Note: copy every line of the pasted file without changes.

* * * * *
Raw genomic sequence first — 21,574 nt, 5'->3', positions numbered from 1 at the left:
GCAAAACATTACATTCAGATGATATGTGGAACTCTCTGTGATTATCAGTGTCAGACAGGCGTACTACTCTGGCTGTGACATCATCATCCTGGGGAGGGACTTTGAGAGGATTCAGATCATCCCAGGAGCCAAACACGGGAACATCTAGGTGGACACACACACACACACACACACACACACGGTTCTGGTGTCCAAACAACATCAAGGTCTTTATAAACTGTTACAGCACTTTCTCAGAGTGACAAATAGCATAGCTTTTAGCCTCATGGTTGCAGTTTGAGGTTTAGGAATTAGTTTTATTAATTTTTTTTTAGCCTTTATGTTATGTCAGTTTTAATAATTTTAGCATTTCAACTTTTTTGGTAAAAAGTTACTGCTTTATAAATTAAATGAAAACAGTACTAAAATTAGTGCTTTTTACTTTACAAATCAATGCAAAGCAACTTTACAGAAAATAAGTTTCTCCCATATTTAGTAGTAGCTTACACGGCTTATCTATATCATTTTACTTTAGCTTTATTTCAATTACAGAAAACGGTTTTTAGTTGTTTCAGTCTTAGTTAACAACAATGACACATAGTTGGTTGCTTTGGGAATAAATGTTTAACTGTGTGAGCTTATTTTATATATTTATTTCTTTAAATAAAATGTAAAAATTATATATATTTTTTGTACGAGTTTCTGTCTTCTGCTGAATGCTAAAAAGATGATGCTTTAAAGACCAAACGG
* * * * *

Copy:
Raw genomic sequence first — 21,574 nt, 5'->3', positions numbered from 1 at the left:
GCAAAACATTACATTCAGATGATATGTGGAACTCTCTGTGATTATCAGTGTCAGACAGGCGTACTACTCTGGCTGTGACATCATCATCCTGGGGAGGGACTTTGAGAGGATTCAGATCATCCCAGGAGCCAAACACGGGAACATCTAGGTGGACACACACACACACACACACACACACACGGTTCTGGTGTCCAAACAACATCAAGGTCTTTATAAACTGTTACAGCACTTTCTCAGAGTGACAAATAGCATAGCTTTTAGCCTCATGGTTGCAGTTTGAGGTTTAGGAATTAGTTTTATTAATTTTTTTTTAGCCTTTATGTTATGTCAGTTTTAATAATTTTAGCATTTCAACTTTTTTGGTAAAAAGTTACTGCTTTATAAATTAAATGAAAACAGTACTAAAATTAGTGCTTTTTACTTTACAAATCAATGCAAAGCAACTTTACAGAAAATAAGTTTCTCCCATATTTAGTAGTAGCTTACACGGCTTATCTATATCATTTTACTTTAGCTTTATTTCAATTACAGAAAACGGTTTTTAGTTGTTTCAGTCTTAGTTAACAACAATGACACATAGTTGGTTGCTTTGGGAATAAATGTTTAACTGTGTGAGCTTATTTTATATATTTATTTCTTTAAATAAAATGTAAAAATTATATATATTTTTTGTACGAGTTTCTGTCTTCTGCTGAATGCTAAAAAGATGATGCTTTAAAGACCAAACGG